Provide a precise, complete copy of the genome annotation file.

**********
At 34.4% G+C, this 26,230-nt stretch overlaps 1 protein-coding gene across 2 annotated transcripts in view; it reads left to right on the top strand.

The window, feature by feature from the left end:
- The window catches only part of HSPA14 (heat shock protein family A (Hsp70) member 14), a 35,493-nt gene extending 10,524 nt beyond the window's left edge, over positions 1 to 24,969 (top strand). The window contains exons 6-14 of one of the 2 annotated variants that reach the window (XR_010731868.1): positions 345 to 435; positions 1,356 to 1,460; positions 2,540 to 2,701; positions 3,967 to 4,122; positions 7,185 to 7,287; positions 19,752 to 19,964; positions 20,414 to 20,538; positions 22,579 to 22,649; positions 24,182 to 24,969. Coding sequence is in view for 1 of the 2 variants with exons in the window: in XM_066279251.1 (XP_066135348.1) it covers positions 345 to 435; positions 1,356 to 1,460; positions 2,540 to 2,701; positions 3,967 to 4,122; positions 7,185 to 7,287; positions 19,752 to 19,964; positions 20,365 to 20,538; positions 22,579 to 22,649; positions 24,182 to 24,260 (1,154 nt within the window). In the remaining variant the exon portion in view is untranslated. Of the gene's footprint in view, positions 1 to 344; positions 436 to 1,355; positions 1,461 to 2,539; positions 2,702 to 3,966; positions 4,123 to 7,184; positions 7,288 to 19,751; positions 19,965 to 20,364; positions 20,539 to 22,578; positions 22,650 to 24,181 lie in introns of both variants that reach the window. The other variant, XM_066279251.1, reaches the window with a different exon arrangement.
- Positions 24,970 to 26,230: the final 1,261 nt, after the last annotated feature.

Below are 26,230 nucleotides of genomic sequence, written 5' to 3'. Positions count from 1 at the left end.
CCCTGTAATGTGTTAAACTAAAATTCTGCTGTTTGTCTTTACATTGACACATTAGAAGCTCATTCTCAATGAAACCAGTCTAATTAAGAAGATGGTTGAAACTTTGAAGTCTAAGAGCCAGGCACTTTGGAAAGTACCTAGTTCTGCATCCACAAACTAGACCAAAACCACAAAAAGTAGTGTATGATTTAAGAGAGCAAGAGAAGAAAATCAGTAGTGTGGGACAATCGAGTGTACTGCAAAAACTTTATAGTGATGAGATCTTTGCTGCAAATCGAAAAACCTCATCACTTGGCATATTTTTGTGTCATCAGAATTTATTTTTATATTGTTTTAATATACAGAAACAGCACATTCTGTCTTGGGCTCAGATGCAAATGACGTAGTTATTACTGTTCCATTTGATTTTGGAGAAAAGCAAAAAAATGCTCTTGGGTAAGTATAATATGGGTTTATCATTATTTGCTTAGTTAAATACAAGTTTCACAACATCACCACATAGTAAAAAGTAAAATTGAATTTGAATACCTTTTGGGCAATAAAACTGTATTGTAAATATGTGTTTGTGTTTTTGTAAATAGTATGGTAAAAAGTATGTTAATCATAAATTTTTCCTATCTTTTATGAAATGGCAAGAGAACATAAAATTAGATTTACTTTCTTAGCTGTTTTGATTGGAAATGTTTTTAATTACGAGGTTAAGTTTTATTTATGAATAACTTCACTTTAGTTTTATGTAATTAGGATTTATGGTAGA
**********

At 34.4% G+C, this 26,230-nt stretch overlaps 1 protein-coding gene across 2 annotated transcripts in view; it reads left to right on the top strand.

The window, feature by feature from the left end:
- The window catches only part of HSPA14 (heat shock protein family A (Hsp70) member 14), a 35,493-nt gene extending 10,524 nt beyond the window's left edge, over positions 1 to 24,969 (top strand). The window contains exons 6-14 of one of the 2 annotated variants that reach the window (XR_010731868.1): positions 345 to 435; positions 1,356 to 1,460; positions 2,540 to 2,701; positions 3,967 to 4,122; positions 7,185 to 7,287; positions 19,752 to 19,964; positions 20,414 to 20,538; positions 22,579 to 22,649; positions 24,182 to 24,969. Coding sequence is in view for 1 of the 2 variants with exons in the window: in XM_066279251.1 (XP_066135348.1) it covers positions 345 to 435; positions 1,356 to 1,460; positions 2,540 to 2,701; positions 3,967 to 4,122; positions 7,185 to 7,287; positions 19,752 to 19,964; positions 20,365 to 20,538; positions 22,579 to 22,649; positions 24,182 to 24,260 (1,154 nt within the window). In the remaining variant the exon portion in view is untranslated. Of the gene's footprint in view, positions 1 to 344; positions 436 to 1,355; positions 1,461 to 2,539; positions 2,702 to 3,966; positions 4,123 to 7,184; positions 7,288 to 19,751; positions 19,965 to 20,364; positions 20,539 to 22,578; positions 22,650 to 24,181 lie in introns of both variants that reach the window. The other variant, XM_066279251.1, reaches the window with a different exon arrangement.
- Positions 24,970 to 26,230: the final 1,261 nt, after the last annotated feature.

Below are 26,230 nucleotides of genomic sequence, written 5' to 3'. Positions count from 1 at the left end.
CCCTGTAATGTGTTAAACTAAAATTCTGCTGTTTGTCTTTACATTGACACATTAGAAGCTCATTCTCAATGAAACCAGTCTAATTAAGAAGATGGTTGAAACTTTGAAGTCTAAGAGCCAGGCACTTTGGAAAGTACCTAGTTCTGCATCCACAAACTAGACCAAAACCACAAAAAGTAGTGTATGATTTAAGAGAGCAAGAGAAGAAAATCAGTAGTGTGGGACAATCGAGTGTACTGCAAAAACTTTATAGTGATGAGATCTTTGCTGCAAATCGAAAAACCTCATCACTTGGCATATTTTTGTGTCATCAGAATTTATTTTTATATTGTTTTAATATACAGAAACAGCACATTCTGTCTTGGGCTCAGATGCAAATGACGTAGTTATTACTGTTCCATTTGATTTTGGAGAAAAGCAAAAAAATGCTCTTGGGTAAGTATAATATGGGTTTATCATTATTTGCTTAGTTAAATACAAGTTTCACAACATCACCACATAGTAAAAAGTAAAATTGAATTTGAATACCTTTTGGGCAATAAAACTGTATTGTAAATATGTGTTTGTGTTTTTGTAAATAGTATGGTAAAAAGTATGTTAATCATAAATTTTTCCTATCTTTTATGAAATGGCAAGAGAACATAAAATTAGATTTACTTTCTTAGCTGTTTTGATTGGAAATGTTTTTAATTACGAGGTTAAGTTTTATTTATGAATAACTTCACTTTAGTTTTATGTAATTAGGATTTATGGTAGA